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One garden, 3 women spanning decades , and one important link. I loved this sweet book. It‘s a story of love, loss, determination, and joy. No earth shattering events but a nice tale. Beautiful language and women taking charge of their own happily ever afters.
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I was impressed with how all the stories were interwoven. A great work of historical fiction.  It easy to forget that even 50 years ago women didn't have the same freedom and rights to make with their bodies and work as they do now.  To see how they persevered during the World Wars and after was an amazing work of literature.
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I didn’t think I was going to like this book when I first started to read it. It seemed to be all about planting gardens, but then I got into it and really liked it.  It’s about three different women and their lives planning and bringing the garden back to life from 1907 to present day. Very good historical fiction.
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I ended up listening to this book, and the multiple narrators led to a fantastic story; it also helped with keeping straight the multiple historical points and storylines.  I'm not a huge gardener (in fact, I'd say I have a black thumb, as I kill all plants), but this didn't affect the story for me.  Thank you for allowing me the opportunity to read and review this book!
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I raced through this lovely book in a couple of days-it was great! At first, I wasn't sure about keeping up with three women in three different timelines, but Julia Kelly handled this beautifully. I loved that the three women worked in and loved the same garden. I highly recommend this title, and I look forward to sharing it with our library patrons.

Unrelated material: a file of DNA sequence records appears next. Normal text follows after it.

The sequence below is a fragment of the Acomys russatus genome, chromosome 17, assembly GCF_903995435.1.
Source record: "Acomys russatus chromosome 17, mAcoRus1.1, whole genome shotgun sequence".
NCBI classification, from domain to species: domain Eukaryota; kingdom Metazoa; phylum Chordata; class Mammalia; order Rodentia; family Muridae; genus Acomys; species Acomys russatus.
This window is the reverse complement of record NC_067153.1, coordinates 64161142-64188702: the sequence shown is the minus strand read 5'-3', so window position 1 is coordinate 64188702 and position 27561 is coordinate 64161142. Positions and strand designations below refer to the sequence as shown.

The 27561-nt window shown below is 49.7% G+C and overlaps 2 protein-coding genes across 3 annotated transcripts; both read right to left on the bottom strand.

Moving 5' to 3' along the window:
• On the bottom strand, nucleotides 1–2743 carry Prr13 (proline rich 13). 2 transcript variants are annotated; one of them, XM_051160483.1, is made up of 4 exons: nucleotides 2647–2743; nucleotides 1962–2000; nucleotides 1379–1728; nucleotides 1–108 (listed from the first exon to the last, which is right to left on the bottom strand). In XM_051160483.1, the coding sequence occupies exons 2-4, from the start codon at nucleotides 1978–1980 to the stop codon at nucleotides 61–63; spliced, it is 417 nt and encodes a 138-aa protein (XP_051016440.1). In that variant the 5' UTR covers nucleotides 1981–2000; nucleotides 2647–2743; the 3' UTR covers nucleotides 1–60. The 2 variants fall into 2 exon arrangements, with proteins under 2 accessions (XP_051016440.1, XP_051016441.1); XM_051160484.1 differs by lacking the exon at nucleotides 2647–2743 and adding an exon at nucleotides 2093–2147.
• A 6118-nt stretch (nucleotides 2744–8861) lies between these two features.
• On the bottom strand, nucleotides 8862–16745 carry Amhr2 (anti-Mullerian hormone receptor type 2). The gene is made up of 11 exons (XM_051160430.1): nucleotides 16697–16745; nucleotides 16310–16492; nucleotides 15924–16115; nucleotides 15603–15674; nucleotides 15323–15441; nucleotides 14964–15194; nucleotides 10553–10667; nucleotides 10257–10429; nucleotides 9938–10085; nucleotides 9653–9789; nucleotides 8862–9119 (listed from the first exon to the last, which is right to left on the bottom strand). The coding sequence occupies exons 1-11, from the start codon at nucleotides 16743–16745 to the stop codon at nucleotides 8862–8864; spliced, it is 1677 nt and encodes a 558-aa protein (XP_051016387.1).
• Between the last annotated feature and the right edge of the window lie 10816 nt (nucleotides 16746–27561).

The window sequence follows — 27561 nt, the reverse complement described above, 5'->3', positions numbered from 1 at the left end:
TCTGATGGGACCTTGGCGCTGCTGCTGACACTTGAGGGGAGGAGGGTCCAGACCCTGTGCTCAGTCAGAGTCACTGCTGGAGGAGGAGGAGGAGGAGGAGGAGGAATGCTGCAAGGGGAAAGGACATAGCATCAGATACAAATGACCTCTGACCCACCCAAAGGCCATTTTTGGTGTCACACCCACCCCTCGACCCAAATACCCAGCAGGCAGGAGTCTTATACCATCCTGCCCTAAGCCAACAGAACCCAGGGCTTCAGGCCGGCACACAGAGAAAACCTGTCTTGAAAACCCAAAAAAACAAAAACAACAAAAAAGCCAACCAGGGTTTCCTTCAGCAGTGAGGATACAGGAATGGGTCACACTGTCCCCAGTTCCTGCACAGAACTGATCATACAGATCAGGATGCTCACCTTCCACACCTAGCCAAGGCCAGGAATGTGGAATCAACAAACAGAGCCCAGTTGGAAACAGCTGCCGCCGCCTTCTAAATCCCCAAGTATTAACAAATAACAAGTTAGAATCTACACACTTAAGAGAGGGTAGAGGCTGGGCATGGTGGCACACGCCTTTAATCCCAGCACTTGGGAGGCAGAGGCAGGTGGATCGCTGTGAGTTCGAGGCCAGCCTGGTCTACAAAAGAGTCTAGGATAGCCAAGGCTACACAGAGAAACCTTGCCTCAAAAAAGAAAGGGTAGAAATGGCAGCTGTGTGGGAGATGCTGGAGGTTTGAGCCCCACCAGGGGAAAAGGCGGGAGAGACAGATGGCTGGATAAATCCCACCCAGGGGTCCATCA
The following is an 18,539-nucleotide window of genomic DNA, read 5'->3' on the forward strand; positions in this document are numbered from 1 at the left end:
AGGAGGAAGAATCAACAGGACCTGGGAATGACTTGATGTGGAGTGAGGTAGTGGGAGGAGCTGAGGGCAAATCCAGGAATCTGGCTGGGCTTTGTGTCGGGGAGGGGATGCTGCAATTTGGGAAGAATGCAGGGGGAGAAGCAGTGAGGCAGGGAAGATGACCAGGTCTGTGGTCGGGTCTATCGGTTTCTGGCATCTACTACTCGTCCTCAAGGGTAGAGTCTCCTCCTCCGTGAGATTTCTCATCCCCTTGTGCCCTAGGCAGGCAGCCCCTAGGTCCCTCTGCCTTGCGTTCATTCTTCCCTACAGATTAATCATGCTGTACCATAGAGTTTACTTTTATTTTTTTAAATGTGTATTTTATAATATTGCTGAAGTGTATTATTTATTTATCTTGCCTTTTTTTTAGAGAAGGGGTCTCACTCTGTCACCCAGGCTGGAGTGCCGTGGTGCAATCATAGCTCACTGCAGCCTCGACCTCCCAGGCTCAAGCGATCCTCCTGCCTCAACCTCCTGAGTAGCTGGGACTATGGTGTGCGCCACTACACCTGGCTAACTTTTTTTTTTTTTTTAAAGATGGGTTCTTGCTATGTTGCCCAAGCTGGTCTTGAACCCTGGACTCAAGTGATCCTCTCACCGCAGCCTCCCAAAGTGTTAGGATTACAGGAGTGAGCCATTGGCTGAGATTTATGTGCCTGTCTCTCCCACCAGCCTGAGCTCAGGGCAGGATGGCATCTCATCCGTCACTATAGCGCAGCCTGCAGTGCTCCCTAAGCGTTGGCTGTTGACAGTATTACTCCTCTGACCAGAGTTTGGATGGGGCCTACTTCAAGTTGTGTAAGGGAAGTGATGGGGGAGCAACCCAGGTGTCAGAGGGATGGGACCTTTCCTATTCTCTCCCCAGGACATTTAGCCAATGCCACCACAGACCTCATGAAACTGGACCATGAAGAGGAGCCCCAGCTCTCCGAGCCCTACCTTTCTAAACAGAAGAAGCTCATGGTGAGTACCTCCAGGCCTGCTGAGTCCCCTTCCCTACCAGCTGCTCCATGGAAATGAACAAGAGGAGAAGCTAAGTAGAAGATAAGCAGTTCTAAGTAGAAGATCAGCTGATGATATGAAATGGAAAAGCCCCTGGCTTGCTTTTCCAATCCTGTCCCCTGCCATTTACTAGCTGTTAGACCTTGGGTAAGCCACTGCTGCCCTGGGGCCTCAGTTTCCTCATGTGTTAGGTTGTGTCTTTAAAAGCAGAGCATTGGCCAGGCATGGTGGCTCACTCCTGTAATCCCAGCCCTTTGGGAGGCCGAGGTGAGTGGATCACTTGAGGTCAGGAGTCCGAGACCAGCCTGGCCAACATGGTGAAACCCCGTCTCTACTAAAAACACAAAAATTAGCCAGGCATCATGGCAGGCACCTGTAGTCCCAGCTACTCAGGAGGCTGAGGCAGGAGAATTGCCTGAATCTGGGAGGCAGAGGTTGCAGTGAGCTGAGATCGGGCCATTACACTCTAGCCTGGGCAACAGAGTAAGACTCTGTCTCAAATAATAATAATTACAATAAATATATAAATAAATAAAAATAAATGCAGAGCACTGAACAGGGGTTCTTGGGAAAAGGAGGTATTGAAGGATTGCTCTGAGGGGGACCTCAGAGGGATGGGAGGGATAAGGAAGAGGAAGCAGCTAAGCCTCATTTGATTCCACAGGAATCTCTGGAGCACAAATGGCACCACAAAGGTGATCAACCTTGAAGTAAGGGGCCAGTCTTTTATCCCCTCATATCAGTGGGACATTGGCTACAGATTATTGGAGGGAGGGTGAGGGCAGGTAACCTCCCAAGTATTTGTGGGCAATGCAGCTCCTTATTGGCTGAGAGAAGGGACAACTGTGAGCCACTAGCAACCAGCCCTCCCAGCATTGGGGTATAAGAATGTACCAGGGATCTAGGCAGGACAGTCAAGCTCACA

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This is a story of three very strong women in three different time periods.  The one thing that ties all of these women together is a garden.  I love a story about strong women and this book does not disappoint.  The garden is so beautifully written that you can smell the flowers as you are reading.
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Such a good read. I enjoyed the characters and the timeline   Well written and would read another book by this author. Thanks fo netgalley and the publisher for an advanced copy.
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One garden connects three women through decades. Each woman in the story faces their own troubles and must overcome society's constraints. I enjoyed all the parts that described the garden and talked about the layout and the different kinds of flowers. I almost wish there were pictures so I could picture it better. I didn't realize how much planning went into these great gardens. I also liked all the main characters, they all in their own way struck out on their own, whether by necessity or for their own happiness. 

However, there were some aspects in the story that kept me from giving it a higher rating. There were a lot of characters, at times I was getting a lot of the people mixed up, especially in the 1940s timeline. I think this kept me from connecting with the characters, and ultimately the story. I also thought that there could have been a little more heat to the romances, I don't need every detail, but a little something extra would have helped enhance the romances.
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Absolutely  charming book, three stories that are entertaining and riveting. Really enjoyed the writing style and stories that were told.
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This story has three timelines with various female characters. The Highbury House Gardens connect them and there are elements of romance, secrets, friendship, and loss.  It was a very good story and well written.  I was captured on page and didn’t want it to end. 
Many thanks to Gallery Books and to NetGalley for providing me with a galley in exchange for my honest opinion.
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I have had this book finished for a bit now and have been trying to come up with a review that would do it justice. Turns out I don’t have the words. From page 1 it was as though I was transported into the book. The three generations, the people, the gardens. I felt like I went along with every part of this book. I just loved it and cannot wait to adventure through it again. 

I voluntarily reviewed a copy of this book provided by NetGalley.